Drummer and vocalist from Oklahoma who was a member of Boenzee Cryque and Police before joining Poco. Boenzee Cryque enjoyed some moderate success with their singles, “Sky Gone Grey”, backed with “Still in Love with You Baby”, and “Watch the Time”, and contributed one song to the soundtrack of Psych-Out, “Ashbury Wednesday”. They broke up in 1968.
George, along with Rusty Young, hooked up with Richie Furay, Jim Messina and Randy Meisner to form a new band called Pogo. After four months of rehearsal, they made their debut at The Troubador in Los Angeles, California. Until they were allowed to record, however, they had to change their name, as “Pogo” was copyrighted. They changed the g to a c and Poco was born.
It was the first of many changes in their long and storied careers. Jim and Randy did not get along and Randy left the band before their first album was even released. He was supplanted by Timothy B. Schmidt. George moonlighted on projects such as Neil Young’s eponymous solo album in 1969 and Gunhill Road’s self-titled LP in 1973. In the meantime, Poco offered up at least one album a year throughout the ‘70s.
Around 1977 or 1978, George left the band and toured briefly with McGuinn, Clark & Hillman until settling in Nashville, Tennessee. One of his first post-Poco recordings was Richie Furay’s Dance a Little Light, released in 1978. He also offered up his percussive talents on Ricky Skaggs’ 1982 album, Highways & Heartaches, which spawned the #1 hits, “Heartbroke” and “Highway 40 Blues”.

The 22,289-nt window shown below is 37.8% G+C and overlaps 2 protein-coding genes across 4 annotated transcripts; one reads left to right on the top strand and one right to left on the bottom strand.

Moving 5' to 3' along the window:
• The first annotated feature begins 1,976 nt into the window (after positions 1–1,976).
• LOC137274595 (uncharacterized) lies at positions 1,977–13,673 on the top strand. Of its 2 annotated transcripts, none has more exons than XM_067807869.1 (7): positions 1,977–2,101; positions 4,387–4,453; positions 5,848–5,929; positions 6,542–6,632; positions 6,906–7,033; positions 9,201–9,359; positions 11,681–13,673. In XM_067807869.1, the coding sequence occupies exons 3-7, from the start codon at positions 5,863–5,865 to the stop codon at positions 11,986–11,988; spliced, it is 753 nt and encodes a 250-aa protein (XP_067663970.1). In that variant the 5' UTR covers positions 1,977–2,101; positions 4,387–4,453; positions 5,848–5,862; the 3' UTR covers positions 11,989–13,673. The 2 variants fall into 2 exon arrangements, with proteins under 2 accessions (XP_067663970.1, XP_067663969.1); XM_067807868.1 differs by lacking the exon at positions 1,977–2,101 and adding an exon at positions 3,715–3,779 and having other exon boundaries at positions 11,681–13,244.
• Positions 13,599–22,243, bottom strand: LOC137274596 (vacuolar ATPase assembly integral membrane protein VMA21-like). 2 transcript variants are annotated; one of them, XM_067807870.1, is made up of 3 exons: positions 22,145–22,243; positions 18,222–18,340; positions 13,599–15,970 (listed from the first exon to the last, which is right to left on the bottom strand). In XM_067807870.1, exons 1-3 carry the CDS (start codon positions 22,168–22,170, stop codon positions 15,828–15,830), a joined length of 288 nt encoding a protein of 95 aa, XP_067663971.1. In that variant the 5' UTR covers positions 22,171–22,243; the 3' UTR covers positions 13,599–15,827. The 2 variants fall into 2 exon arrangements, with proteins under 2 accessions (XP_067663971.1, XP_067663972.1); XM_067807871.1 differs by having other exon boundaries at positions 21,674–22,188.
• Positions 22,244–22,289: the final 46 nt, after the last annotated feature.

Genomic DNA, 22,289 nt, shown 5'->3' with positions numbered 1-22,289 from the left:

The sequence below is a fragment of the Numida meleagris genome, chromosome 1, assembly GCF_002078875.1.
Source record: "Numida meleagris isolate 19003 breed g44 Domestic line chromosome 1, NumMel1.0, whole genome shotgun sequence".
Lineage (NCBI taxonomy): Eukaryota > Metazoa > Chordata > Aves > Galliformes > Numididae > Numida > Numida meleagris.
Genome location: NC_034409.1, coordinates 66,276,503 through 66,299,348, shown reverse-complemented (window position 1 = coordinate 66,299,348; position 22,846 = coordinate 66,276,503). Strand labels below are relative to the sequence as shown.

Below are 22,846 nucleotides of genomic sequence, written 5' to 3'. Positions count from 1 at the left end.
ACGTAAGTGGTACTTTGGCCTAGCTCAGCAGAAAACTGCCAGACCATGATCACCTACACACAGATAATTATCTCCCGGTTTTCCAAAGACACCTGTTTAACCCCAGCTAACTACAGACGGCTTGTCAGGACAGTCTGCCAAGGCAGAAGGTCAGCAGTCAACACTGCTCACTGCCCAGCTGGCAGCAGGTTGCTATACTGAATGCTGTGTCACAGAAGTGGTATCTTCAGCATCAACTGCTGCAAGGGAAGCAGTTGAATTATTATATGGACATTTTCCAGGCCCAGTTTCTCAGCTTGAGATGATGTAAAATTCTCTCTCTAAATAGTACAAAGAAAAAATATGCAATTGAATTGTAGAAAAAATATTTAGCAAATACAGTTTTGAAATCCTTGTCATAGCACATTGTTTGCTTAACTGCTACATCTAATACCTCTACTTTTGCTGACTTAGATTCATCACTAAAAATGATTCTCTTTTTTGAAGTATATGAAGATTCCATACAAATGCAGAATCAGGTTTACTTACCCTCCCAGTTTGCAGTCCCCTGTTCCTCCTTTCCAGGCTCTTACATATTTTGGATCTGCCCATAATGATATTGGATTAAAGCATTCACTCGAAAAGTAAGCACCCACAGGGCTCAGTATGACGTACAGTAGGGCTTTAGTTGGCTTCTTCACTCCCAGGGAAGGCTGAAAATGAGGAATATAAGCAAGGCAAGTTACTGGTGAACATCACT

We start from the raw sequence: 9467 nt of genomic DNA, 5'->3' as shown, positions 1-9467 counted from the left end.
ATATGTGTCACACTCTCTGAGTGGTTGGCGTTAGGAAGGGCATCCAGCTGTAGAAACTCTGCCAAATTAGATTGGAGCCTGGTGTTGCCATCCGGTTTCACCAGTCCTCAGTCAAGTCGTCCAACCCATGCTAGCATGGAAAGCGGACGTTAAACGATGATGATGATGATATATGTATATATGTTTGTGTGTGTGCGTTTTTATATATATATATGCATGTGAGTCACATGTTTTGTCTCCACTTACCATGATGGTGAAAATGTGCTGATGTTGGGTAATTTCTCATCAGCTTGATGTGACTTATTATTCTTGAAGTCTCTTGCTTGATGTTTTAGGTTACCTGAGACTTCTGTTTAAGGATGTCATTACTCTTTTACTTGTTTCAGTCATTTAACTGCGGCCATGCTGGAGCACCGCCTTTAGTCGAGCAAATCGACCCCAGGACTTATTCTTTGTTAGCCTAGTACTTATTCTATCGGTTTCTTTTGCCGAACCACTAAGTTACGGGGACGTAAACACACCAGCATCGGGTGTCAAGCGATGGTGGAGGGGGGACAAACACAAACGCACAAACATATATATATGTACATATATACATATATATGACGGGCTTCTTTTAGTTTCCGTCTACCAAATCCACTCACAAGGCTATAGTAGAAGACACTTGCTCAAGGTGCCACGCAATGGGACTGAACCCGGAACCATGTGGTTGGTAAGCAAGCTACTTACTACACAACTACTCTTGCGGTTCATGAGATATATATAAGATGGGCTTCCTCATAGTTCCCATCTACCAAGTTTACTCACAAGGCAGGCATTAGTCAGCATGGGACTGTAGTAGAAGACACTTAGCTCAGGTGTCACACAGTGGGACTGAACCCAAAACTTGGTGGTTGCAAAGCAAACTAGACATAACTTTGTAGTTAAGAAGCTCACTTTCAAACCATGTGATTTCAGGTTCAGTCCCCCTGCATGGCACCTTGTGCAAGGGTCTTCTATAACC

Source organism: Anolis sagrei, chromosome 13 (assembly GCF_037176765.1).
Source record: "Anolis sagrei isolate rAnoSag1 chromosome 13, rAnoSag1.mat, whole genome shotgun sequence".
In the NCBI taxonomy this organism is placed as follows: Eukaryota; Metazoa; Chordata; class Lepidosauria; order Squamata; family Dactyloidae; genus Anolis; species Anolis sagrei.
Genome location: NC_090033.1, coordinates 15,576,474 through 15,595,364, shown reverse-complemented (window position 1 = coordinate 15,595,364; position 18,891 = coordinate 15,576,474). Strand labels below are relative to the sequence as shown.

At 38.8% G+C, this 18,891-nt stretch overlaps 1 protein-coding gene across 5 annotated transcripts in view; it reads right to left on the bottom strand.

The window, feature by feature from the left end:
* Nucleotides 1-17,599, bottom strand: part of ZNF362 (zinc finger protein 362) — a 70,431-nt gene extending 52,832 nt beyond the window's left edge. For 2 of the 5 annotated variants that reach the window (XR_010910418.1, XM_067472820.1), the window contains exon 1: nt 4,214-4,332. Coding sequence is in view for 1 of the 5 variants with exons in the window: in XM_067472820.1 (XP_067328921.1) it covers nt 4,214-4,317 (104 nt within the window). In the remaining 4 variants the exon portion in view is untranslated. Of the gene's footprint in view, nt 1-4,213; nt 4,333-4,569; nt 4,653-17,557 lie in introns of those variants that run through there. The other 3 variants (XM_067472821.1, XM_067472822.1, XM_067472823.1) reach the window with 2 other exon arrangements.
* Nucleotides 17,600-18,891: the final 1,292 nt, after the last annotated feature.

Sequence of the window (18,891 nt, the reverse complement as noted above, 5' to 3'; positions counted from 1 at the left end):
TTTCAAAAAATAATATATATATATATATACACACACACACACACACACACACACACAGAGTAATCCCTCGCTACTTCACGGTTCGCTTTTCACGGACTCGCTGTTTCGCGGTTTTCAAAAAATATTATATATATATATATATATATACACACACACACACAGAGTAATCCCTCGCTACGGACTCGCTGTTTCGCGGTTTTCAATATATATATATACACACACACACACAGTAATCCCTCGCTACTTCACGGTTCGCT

In 1984, he temporarily re-joined Poco on Inamorata. An official reunion occurred in 1988, with George, Richie Furay, Randy Meisner, Jim Messina, and Rusty Young. The result was Legacy, and it hit the shelves on 23rd September 1989. One of the singles from the album, “Call it Love”, cracked the top twenty.
At the turn of the decade, George joined The Flying Burrito Brothers, doing some live dates and drumming on Eye of the Hurricane on the Sundown label in 1993.
After that, Poco again reincarnated, this time as a quartet comprising George, Paul Cotton, Jack Sundrud, and Rusty Young. This version of the band entered the new millennium with a boxed set and a tour under their belts, as well as a new CD, Running Horse. George still found time to perform on A Tribute to the King with Ronnie McDowell in 2002.
On 29th July 2004, disaster struck. Poco was performing live in Springfield, Ohio, and as they launched into their second song of the set, George suffered a debilitating stroke. It seemed to paralyze the left side of his body, although he amazingly continued drumming with his right hand. Rusty Young asked for a doctor, and George was whisked away via ambulance to the hospital. The stroke left him completely immobilized, and he has spent the last several years in rehabilitation.
He still manages to perform occasionally with Poco.
Here he is with Poco on “It’s a Good Feeling” in 2013 where he plays the tambourine…